Friday, August 10, 2012

Film Cemetery

Case Study #14

Where we explore the more 
obscure movies that bombed
The Kingdom

A rather good movie that isn't 
quite sure what it wants to be.....

This is a rare entry for Film Cemetery. I think, more than anything, moviegoers and critics missed the point of this 2007 Peter Berg film. 

Perhaps 9/11 was still fresh in everyone's mind, and they instantly took note of the political side of the conflict in this story - and it rubbed them the wrong way.

I can certainly understand their feelings, but I didn't see it that way.

More on that in a moment.

The Kingdom did not fare well with audiences or critics alike. As I have explained before, I think studio heads consider a film viable and a success when it earns back its budget in the U.S. market...that way, overseas earning are pure gravy.

The Kingdom earned less than half its budget back here in the states - and that's a definite fail.

I, for one, rather liked it. Allow me to explain.

A lot of people accused The Kingdom of Saudi-bashing. That the film had a political agenda. That it was a ridiculous portrayal of the relationship between countries that sponsor terrorism and the United States. 

I don't see it that way. At all.

The Kingdom, at its core, is a murder investigation by Americans in a foreign, hostile environment. Think about that for a moment.

There is a British crime novelist that I enjoy very much named John Burdette. His main character is a Thai police detective that investigates horrible murders in Bangkok.

So, instead of the typical 'gritty detective solves murder' story - Burdette gives us a 'gritty Thai detective solves murder while skirting unbelievable Third-World corruption' story.

Do you see the difference? The same exact thing is happening in The Kingdom.

We are introduced to a game of softball being played by a bunch of average looking Americans. And it's explained to us that these are oil company workers living in a walled compound in Saudi Arabia. 

Gunmen, disguised as Saudi security forces, attack the homes in the compound, then a bomb is set off. During the emergency response, a second - and much larger - bomb explodes. The FBI agents on site are killed instantly.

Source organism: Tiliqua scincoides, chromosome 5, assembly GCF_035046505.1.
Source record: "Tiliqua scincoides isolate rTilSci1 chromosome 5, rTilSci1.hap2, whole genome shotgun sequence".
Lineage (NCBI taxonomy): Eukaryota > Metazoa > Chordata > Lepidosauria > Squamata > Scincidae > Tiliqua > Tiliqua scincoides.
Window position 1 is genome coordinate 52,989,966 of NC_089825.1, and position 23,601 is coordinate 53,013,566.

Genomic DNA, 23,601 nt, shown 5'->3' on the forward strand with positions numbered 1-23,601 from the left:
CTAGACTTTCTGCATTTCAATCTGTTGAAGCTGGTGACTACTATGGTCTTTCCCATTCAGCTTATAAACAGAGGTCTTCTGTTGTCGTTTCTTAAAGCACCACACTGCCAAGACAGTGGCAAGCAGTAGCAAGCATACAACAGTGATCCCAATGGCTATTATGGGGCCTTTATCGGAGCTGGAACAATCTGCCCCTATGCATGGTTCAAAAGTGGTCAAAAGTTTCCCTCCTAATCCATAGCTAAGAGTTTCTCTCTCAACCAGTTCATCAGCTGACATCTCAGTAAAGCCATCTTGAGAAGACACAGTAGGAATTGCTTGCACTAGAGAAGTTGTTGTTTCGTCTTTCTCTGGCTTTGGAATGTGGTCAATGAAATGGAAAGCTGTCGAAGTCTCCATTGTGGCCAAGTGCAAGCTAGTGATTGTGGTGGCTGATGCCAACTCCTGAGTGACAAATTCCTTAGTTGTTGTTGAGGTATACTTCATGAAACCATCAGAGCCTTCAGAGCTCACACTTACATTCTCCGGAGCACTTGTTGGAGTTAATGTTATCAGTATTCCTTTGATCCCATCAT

Back in Washington DC, Jamie Foxx - playing Special Agent Ron Fleury - wants to take a team over, which is a problem.

There are political issues at play, mostly because it has been established that Saudi Arabia supplies all our oil - and no one wants the taps to go dry.


Yes, this could have been handled better by director Peter Berg.

Foxx gets his wish, though, taking a team over that consists of Chris Cooper (awesome as a nutty bomb technician), Jennifer Gardner as Janet Mayes (a forensic examiner) and Jason Bateman as the wiseass intelligence officer that doesn't like field work. 

All of these actors are at the top of their game. In a previous post I blamed Jamie Foxx for ruining Miami Vice. That may have been a little harsh, but he makes up for it in this flick.

Doesn't matter, because when the team arrives in the Middle East they are greeted by their babysitter - the irritable Colonel Faris Al-Ghazi, of the Saudi State Police. Al-Ghazi is played by Ashraf Barhom....a native Galilean that absolutely steals every scene he's in.

Ashraf Barhom

Back up for a moment, though. I think, that putting all of the political ramifications aside, this is where The Kingdom starts to get interesting.

Remember what I said about the novelist Burdett and his twist on things?

Let's say - God forbid - a bomb goes off in the middle of a softball game here in the states. 

Your average FBI investigator here in the states would never face the uphill battle this team does in Saudi Arabia. 

They are given five days. Jennifer Gardner can't do autopsies. They aren't allowed to work at night, and are kept in locked gym. 

They aren't allowed out of the compound. 

They aren't allowed to ask questions. 

The Saudi government doesn't look at the FBI team as law enforcement, but rather advisers. 

The list goes on and on.

Nevertheless, Foxx and his team slowly win over Barhom, and begin to unravel how the bomb was delivered and who might be behind the whole affair. 

It also comes as no surprise that the team is deterred by the state department - represented by an uber-slimy Jeremy Piven.

This is where I stop telling you the plot. Just watch this film for yourself, and decide how you feel about it. 

At the very least, The Kingdom is not a waste of time, and you may even learn a few things. I certainly did.

Okay, the bad...

Peter Berg, as usual, is not subtle about shoving the point he wants to make down your throat. In this case, it seems to be how some extremists in the Middle East feel about Americans.

Secondly, the action is wonderful - for an action film. The Kingdom did not start out as an action film, yet it turns into one. Unfortunately, that action is distinctly over-the-top Hollywood crap.

I don't have a problem with the cars blowing up on the highway. That was okay. I have a problem with nearly everything that happens after Jason Bateman is kidnapped. 

The whole mess turns into an unrealistic free-for-all....complete with multiple RPGs, and a fuckton of AK-47s.

Is it exciting? In a word....yes.

Does the last twenty minutes fit the rest of the movie? And I think that may have been the biggest mistake Peter Berg makes with The Kingdom

This movie doesn't know what it wants to be.

Overall, I was impressed - even though the subject matter is dealt with a bit of ham-handedness. As a flick to sit down and enjoy with your loved could do a hell of a lot worse.

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